This painting by Henri-Edmond Cross is composed of countless dots. Only in the eyes of the viewer do these pure colours fuse to form a sun-filled garden, the setting for a relaxed scene. Here, Cross was probably painting the park and grounds surrounding his house in Saint-Clair, in southern France. In June 1904 Cross wrote to a friend that he was painting a picture in the garden and described the gradations of colour which contribute to the charm of the overall harmony and which it would be impossible to invent. Unlike the approach in Impressionist painting, however, this does not apply to the reproduction of an atmospheric lighting effect. Here, the artist makes use of the artistic principles of Neo-Impressionism developed by Georges Seurat and based on scientific theories on colour perception. The objects were accordingly dismantled into a rigid grid of coloured dots which frequently made the colourful works look rather stiff.
Since 2001, the Städel Museum has systematically been researching the provenance of all objects that were acquired during the National Socialist period, or that changed owners or could have changed owners during those years. The basis for this research is the “Washington Declaration”, also known as the “Washington Conference Principles”, formulated at the 1998 “Conference on Holocaust-Era Assets” and the subsequent “Joint Declaration”.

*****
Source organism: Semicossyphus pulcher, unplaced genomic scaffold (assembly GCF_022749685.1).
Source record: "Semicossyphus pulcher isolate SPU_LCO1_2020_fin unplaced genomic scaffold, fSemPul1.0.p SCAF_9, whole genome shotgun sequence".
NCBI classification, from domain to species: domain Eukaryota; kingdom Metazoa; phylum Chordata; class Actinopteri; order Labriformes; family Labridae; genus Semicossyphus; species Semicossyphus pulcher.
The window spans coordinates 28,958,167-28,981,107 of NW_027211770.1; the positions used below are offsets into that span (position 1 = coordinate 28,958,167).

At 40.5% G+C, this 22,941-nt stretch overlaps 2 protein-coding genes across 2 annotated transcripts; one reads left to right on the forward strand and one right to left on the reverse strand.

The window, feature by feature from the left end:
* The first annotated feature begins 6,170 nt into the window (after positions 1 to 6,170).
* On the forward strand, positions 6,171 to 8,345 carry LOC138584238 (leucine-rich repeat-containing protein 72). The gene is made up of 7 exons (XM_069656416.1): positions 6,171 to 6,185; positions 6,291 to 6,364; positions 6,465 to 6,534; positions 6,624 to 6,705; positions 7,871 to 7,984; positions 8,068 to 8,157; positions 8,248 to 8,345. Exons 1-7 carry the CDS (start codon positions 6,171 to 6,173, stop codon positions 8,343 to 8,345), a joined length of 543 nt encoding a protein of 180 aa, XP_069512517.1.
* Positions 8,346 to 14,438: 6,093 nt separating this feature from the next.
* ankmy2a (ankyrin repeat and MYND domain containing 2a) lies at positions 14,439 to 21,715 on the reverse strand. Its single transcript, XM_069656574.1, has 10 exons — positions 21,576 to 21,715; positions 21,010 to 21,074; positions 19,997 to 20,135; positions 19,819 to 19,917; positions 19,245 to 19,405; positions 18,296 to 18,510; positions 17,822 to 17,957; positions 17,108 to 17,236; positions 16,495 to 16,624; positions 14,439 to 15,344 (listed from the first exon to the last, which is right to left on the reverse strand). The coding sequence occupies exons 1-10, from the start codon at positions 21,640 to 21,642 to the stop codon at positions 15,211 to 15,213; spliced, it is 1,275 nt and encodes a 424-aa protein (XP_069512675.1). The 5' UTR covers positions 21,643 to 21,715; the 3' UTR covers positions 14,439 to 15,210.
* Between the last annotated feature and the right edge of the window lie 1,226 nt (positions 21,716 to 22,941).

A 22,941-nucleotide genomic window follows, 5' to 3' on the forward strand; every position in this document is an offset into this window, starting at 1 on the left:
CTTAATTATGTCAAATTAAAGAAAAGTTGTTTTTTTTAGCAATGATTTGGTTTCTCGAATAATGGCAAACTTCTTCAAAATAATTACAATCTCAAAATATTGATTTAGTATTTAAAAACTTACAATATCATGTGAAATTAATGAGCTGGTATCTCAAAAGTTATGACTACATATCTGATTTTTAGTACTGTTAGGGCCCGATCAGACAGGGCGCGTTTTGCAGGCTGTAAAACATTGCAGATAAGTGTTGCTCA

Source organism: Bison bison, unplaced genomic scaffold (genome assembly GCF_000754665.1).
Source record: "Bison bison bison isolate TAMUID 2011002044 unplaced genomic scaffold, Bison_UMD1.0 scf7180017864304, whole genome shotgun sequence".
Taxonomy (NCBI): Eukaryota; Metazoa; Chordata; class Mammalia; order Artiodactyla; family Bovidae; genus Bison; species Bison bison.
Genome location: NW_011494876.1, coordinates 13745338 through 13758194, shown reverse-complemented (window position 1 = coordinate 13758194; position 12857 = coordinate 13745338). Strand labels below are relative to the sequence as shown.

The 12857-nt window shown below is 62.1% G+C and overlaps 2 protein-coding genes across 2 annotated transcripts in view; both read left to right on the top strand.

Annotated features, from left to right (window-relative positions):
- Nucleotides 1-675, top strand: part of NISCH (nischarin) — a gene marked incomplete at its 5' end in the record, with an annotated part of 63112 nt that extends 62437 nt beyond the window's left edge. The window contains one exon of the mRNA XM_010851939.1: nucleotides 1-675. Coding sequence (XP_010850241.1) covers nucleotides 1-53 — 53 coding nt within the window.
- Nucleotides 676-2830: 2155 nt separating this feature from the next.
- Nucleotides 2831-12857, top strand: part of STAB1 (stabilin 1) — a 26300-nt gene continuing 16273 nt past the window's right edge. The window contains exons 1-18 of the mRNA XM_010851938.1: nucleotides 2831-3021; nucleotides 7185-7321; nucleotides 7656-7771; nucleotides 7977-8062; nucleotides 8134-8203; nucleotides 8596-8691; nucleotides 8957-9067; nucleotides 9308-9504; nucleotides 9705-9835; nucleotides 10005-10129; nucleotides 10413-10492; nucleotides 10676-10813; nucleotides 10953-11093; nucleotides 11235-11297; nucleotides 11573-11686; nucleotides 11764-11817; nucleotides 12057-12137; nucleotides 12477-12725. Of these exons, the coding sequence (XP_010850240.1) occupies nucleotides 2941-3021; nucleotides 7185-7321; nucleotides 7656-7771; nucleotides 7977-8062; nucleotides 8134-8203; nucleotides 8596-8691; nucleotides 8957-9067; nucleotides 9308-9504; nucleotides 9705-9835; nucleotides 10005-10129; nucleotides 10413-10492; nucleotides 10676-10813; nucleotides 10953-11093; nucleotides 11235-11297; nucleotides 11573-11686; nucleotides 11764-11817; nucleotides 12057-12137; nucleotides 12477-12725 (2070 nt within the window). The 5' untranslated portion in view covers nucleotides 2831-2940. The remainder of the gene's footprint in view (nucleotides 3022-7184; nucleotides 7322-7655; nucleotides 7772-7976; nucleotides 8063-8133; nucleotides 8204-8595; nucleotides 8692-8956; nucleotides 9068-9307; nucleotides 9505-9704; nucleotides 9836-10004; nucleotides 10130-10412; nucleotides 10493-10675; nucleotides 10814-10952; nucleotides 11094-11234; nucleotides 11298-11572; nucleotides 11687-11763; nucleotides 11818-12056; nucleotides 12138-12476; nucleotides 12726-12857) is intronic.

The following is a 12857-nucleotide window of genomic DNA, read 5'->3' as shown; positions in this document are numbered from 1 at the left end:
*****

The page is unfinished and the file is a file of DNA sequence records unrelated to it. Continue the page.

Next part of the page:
The provenance information is based on the sources researched at the time they were published digitally. However, this information can change at any time when new sources are discovered. Provenance research is therefore a continuous process and one that is updated at regular intervals.
Ideally, the provenance information documents an object’s origins from the time it was created until the date when it found its way into the collection. It contains the following details, provided they are known:
The successive ownership records are separated from each other by a semicolon.
Gaps in the record of a provenance are indicated by the placeholder “…”. Unsupported information is listed in square brackets.
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Art-technology findings and/or documentation regarding conservation and restoration are available for this work. If interested, please contact .